Tennis player Boris Becker as a nautilus; John Lennon as a tarantula. Scientific research can sometimes be tedious, but when scientists discover new animal species of animals, their imaginations sometimes go wild.
What's going on in the head of a scientist who discovers a new species of spider and names it after John Lennon? In 2005 "Bumba lennoni," a hairy tarantula, was identified as a newly discovered species. It found its way into the net of a researcher and then into biology books, bearing the name of the most popular Beatle. Why? Just because its discoverer could do so.
When biologists uncover a new plant or animal species after a long period of meticulous research, they're rewarded with the chance to select its name - as long as it follows the rules of science.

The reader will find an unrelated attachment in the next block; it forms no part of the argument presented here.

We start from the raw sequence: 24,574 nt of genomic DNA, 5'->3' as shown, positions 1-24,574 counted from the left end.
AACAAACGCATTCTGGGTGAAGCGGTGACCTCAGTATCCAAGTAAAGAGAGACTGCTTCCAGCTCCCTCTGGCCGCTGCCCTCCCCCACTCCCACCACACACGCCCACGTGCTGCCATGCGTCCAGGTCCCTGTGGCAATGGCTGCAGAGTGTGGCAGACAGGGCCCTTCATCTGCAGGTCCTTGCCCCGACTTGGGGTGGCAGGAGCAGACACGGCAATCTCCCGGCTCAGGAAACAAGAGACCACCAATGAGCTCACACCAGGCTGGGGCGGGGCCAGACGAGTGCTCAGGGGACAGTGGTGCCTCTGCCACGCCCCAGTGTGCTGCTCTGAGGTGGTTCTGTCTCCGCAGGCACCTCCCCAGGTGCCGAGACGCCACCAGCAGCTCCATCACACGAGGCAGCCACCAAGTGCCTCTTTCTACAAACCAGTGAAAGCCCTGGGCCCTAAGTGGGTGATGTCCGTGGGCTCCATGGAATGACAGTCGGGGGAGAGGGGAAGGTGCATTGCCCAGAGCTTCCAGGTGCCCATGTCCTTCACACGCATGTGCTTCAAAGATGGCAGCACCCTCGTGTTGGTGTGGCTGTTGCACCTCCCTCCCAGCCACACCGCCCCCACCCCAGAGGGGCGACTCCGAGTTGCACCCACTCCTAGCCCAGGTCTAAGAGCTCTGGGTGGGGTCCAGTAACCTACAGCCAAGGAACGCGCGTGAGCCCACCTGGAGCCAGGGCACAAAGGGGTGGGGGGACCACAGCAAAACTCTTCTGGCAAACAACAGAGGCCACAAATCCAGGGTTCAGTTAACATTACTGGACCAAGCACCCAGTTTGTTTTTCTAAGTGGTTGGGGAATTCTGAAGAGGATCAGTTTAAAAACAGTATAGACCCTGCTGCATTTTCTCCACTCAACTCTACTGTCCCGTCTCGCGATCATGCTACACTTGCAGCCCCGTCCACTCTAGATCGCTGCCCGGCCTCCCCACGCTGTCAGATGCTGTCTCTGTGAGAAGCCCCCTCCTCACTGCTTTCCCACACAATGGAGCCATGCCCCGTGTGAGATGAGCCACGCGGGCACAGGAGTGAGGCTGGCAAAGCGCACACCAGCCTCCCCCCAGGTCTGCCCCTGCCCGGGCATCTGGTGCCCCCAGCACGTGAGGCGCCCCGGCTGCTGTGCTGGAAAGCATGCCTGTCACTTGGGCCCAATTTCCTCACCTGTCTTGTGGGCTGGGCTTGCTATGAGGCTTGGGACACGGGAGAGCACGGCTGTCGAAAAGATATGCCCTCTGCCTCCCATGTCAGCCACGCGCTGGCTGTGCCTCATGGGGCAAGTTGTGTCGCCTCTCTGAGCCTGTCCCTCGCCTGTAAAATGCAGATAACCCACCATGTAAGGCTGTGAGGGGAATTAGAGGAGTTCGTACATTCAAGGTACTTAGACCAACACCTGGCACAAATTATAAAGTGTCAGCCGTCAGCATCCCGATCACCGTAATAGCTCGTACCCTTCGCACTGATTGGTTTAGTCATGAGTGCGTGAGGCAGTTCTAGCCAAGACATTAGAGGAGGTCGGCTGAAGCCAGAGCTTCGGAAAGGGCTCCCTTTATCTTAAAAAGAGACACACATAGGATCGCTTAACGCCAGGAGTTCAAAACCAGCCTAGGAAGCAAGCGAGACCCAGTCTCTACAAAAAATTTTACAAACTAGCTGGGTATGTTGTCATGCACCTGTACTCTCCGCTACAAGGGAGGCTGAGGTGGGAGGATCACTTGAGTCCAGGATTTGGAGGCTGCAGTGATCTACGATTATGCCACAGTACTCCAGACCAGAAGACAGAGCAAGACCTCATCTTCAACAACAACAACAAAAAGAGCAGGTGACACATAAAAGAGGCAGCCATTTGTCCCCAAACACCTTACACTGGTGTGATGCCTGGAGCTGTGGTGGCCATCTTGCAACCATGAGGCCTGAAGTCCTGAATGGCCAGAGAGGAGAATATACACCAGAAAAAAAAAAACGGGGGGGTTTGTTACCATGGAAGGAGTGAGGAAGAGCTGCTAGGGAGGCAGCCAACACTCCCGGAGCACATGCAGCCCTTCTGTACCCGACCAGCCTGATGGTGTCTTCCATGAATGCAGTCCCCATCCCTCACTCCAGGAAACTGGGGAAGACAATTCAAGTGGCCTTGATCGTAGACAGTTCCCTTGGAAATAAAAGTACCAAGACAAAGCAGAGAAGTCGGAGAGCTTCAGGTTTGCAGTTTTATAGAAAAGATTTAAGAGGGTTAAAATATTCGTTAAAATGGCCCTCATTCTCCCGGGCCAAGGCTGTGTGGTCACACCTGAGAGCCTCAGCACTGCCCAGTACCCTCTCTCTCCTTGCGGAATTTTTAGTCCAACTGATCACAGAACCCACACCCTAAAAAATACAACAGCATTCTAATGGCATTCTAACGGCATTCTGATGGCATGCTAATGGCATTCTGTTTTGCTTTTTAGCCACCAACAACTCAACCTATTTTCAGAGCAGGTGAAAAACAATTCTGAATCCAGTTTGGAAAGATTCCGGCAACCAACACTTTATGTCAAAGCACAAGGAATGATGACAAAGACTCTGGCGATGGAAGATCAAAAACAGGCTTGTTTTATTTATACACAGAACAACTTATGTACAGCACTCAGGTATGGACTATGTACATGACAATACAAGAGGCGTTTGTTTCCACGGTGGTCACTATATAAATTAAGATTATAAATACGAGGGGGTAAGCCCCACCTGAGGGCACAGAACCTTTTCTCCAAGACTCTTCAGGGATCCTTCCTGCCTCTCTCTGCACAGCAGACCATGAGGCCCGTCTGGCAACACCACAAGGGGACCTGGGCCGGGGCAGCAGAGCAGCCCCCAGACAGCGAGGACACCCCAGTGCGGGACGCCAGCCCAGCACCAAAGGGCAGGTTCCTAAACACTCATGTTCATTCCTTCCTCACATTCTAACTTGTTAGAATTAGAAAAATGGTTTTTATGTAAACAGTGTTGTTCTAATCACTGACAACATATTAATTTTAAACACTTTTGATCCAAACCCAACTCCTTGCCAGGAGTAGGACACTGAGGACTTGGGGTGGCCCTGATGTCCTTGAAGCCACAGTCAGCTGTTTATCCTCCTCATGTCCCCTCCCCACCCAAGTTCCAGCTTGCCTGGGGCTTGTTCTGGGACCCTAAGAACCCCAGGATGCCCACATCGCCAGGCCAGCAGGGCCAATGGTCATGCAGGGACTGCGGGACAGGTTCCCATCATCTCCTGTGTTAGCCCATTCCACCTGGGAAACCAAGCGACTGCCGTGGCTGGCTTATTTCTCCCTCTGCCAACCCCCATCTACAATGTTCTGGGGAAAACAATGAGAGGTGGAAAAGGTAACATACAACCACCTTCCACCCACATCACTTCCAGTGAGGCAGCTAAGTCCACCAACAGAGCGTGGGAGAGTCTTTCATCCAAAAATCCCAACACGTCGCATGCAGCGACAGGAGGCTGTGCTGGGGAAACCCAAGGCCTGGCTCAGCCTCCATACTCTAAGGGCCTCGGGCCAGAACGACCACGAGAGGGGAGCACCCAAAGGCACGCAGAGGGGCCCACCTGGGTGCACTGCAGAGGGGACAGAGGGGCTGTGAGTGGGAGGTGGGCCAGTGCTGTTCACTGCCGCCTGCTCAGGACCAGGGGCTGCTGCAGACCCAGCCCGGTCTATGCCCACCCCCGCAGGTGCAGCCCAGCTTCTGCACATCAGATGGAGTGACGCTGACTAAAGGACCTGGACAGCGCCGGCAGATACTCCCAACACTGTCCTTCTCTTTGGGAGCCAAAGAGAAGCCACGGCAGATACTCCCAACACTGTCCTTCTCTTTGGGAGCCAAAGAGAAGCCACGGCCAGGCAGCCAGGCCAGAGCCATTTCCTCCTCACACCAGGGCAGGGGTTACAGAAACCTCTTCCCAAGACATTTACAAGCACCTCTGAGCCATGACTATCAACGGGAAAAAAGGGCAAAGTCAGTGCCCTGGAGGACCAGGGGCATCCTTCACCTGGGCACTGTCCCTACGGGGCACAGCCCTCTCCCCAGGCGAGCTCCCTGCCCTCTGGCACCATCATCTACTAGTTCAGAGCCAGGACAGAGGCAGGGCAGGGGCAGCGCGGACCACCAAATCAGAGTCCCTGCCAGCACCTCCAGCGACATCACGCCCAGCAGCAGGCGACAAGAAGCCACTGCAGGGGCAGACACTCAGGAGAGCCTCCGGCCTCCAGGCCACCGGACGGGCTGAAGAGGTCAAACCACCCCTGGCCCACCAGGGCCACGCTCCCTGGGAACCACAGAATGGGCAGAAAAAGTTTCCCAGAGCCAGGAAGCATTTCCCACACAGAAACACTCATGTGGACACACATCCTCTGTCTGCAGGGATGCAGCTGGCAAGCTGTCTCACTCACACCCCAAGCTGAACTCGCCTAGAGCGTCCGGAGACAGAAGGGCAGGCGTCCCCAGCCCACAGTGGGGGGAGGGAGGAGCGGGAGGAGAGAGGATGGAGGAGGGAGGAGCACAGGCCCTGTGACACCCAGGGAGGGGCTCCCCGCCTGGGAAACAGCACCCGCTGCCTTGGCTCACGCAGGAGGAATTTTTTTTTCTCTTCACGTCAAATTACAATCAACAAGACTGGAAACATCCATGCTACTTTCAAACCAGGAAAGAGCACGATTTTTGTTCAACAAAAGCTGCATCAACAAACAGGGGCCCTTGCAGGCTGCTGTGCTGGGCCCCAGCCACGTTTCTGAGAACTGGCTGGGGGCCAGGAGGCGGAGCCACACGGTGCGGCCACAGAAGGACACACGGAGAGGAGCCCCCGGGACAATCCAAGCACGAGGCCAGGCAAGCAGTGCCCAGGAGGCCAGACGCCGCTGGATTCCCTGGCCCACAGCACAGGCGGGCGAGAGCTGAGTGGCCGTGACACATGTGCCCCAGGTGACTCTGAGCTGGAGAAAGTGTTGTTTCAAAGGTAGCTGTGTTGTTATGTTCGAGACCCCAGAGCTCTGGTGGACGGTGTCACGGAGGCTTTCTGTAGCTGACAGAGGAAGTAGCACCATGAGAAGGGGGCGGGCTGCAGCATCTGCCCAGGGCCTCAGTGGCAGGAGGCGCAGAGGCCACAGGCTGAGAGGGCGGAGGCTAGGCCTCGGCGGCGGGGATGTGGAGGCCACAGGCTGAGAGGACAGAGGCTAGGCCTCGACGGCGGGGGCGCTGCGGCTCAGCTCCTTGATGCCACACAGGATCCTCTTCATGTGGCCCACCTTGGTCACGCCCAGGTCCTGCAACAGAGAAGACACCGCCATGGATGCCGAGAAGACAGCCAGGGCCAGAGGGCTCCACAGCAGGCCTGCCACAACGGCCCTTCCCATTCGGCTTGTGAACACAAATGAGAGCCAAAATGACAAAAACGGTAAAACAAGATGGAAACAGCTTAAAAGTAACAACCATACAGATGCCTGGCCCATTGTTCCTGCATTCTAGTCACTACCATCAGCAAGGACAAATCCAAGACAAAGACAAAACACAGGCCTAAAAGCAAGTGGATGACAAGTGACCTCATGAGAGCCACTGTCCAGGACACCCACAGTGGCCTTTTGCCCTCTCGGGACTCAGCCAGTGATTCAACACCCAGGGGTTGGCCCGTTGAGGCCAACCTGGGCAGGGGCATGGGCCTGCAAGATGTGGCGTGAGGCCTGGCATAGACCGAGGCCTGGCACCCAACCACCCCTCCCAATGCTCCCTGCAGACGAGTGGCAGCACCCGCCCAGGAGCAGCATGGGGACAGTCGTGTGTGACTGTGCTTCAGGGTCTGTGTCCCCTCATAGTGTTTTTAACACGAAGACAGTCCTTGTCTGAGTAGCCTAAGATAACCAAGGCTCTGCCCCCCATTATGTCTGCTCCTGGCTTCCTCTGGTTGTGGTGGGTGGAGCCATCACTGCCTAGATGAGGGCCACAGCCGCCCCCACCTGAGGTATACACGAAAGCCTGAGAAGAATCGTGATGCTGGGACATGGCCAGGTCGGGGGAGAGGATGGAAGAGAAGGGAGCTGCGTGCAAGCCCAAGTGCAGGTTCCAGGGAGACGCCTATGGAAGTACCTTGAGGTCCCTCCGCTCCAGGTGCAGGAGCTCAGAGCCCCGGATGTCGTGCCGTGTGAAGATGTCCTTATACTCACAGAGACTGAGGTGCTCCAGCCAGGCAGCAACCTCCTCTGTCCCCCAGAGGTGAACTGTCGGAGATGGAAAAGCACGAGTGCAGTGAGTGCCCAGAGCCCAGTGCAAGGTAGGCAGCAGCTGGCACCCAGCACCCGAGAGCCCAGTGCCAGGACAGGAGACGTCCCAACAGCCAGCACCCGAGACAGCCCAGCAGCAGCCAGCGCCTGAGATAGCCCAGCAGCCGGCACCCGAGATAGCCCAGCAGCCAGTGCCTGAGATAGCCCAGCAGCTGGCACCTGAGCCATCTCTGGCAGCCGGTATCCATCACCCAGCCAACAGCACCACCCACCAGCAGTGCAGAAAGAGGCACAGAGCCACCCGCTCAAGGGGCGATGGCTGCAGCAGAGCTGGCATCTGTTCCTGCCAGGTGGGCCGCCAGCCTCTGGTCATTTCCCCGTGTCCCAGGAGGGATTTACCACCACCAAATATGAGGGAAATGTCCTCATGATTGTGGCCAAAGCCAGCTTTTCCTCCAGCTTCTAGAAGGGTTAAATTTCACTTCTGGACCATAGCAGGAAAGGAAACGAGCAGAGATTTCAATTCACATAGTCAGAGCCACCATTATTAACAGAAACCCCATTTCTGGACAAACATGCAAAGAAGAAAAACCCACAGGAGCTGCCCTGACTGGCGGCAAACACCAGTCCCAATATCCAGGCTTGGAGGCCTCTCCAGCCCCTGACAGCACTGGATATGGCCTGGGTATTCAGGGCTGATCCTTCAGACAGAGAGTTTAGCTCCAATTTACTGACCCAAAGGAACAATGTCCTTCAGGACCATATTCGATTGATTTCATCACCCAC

Binomial nomenclature, established by the Swedish scientist Carl Linnaeus, calls for a strict order in naming new species, but at the same time leaves a surprising amount of freedom. The first part of the name, written in capital letters, identifies the genus, the second part is written in lower-case and identifies the species. Beyond that, there are no limits set to the creativity of a scientist in choosing a name for their newly found species.
In 2012, an Ecuadorian dotted frog was named after Prince Charles, "Hyloscirtus princecharlesi," and a demoiselle got the name "Umma gumma," in honor of the Pink Floyd album.
These choices probably aren't entirely coincidental - since most of the discovered creatures are rather unremarkable and only reported in scientific journals. A fossil woodpecker called Mandela or a tarantula called Lennon automatically get much more attention.
Click through the gallery above for five celebrities who have a namesake in the animal kingdom. Researchers estimate that millions of undiscovered animal species still exist in the world - so maybe you could see your name in binomial nomenclature one day, too.